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Pennsylvania to End Mandatory License Suspensions for Some Crimes

The Pennsylvania State Legislature recently passed House Bill 163, which will eliminate mandatory driver’s license suspensions in cases involving drug crimes that were not related to driving.

The state had been one of only about a dozen left that would implement mandatory driver’s license suspensions in cases that had nothing to do with operating a motor vehicle. These laws have long been criticized by civil rights and liberties organizations, which characterized them as overly punitive, nonsensical and counterproductive. The punishments also disproportionately affected poor people and minorities. A first offense under the previous law carried a mandatory six-month license suspension.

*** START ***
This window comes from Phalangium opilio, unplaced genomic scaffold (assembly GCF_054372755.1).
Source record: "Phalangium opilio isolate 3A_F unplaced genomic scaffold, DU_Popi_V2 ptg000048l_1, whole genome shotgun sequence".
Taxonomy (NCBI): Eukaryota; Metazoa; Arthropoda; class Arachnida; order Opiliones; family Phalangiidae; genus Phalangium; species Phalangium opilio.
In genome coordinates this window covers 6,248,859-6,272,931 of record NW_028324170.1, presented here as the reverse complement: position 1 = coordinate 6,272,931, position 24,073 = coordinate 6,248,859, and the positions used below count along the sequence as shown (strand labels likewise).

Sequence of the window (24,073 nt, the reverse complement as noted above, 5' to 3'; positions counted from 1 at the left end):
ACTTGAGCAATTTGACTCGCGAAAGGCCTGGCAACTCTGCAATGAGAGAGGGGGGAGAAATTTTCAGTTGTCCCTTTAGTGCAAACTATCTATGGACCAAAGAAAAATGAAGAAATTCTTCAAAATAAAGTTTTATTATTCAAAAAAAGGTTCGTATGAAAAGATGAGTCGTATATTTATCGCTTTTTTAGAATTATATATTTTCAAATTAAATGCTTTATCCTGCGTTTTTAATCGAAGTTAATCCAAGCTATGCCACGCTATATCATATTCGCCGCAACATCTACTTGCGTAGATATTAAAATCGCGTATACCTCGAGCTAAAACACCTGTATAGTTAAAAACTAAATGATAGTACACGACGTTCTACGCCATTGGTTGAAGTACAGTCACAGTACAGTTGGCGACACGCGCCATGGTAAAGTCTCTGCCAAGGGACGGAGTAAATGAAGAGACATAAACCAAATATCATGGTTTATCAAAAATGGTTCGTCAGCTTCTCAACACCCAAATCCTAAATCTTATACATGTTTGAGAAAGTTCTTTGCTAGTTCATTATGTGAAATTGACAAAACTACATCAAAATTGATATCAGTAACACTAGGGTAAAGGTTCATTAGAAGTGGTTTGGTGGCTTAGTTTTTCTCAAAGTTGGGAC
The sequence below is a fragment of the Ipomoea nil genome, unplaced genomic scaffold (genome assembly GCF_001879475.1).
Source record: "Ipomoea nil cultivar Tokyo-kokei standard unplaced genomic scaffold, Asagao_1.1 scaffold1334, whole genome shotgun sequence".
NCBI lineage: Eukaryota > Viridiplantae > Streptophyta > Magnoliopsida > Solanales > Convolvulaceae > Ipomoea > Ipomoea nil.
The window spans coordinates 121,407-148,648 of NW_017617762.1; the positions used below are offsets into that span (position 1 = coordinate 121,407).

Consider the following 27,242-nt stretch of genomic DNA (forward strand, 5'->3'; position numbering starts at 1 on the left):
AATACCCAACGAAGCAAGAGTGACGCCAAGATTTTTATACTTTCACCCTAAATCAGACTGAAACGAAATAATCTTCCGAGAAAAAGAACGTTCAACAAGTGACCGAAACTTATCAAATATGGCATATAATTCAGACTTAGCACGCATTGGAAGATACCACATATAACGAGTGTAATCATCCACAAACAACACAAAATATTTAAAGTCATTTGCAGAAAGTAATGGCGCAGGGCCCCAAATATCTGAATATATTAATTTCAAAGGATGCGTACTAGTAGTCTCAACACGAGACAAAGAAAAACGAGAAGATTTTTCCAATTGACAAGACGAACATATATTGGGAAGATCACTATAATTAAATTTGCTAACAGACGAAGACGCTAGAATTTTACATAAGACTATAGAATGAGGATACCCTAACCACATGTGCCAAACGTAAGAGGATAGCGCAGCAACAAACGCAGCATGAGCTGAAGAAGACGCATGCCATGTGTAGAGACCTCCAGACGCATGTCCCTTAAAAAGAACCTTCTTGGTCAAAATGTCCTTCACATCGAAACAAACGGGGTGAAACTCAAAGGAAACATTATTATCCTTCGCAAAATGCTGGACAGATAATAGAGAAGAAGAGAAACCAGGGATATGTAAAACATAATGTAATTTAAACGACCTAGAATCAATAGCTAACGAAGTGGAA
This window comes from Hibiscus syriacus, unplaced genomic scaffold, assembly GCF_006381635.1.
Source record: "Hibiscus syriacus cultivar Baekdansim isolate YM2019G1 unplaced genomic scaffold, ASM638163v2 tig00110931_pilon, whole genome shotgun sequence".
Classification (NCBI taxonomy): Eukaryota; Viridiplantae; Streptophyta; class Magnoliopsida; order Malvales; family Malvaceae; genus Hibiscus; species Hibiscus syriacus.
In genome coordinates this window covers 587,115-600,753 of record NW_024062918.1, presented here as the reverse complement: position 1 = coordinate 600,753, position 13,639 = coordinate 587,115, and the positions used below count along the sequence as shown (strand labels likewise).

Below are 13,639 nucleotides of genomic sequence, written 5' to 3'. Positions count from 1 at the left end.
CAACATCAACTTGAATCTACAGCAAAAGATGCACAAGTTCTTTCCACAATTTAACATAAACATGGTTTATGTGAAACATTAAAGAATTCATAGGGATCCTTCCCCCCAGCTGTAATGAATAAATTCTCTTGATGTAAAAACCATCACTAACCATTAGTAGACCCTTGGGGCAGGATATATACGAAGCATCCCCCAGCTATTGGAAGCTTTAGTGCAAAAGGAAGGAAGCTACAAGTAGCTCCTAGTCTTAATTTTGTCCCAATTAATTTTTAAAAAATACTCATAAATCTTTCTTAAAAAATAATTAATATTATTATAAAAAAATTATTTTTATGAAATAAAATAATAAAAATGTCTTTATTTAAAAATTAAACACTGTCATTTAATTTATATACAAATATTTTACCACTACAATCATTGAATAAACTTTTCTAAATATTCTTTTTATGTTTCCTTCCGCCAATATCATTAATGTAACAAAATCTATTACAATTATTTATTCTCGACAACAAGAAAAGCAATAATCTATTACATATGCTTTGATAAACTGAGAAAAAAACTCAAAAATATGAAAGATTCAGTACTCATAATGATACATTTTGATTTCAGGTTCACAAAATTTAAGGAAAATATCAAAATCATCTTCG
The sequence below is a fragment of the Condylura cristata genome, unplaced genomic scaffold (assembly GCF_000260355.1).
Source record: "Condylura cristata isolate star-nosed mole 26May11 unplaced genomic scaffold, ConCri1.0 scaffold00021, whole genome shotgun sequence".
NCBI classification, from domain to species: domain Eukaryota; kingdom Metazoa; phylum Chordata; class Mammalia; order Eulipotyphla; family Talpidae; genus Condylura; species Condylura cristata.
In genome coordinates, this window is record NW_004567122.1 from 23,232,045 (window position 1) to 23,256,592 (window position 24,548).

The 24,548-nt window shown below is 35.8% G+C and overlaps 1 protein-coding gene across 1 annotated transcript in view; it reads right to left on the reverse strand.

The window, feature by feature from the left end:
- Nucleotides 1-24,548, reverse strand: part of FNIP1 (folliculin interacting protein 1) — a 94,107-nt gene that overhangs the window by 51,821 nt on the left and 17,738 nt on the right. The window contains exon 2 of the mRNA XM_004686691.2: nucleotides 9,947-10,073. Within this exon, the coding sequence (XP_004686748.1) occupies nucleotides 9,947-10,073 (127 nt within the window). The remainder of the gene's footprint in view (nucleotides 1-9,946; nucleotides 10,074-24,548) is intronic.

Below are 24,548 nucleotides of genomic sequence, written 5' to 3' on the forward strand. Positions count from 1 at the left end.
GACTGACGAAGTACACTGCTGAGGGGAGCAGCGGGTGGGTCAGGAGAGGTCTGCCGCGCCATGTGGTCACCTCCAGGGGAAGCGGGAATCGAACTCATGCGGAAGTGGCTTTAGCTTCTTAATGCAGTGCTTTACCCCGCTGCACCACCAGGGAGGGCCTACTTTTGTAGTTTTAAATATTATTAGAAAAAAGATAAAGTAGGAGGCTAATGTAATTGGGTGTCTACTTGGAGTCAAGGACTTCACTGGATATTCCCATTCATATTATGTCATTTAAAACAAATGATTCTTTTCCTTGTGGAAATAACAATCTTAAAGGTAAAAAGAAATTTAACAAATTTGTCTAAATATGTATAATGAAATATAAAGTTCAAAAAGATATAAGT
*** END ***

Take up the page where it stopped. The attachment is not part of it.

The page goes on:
The bill does not just affect punishments in drug crimes — it also gets rid of automatic suspensions for several other types of crimes, including underage drinking (when the penalty did not involve a DUI). The passage of the legislation was a bipartisan effort among Republicans and Democrats.

The folly of mandatory suspensions

Mandatory license suspensions may have their place when it comes to driving under the influence and other driving-related offenses, but there was never much sense to implementing those suspensions as punishments for other types of crimes. Ultimately, it ended up hurting the people being punished more than anything. Poor people who depended on their driver’s license to get to work or school were unable to make those commutes. That could easily cause them to lose their jobs, putting them into a cycle of crime and/or drug abuse that the law is supposed to prevent.

The new law is a big win for law enforcement and individuals facing non-driving charges in the state of Pennsylvania. It provides a more sensible set of rules that are not overly punitive or nonsensical in nature.

If you have been charged with a crime in Pennsylvania, meet with trusted Berks County criminal defense attorney David R. Eshelman.


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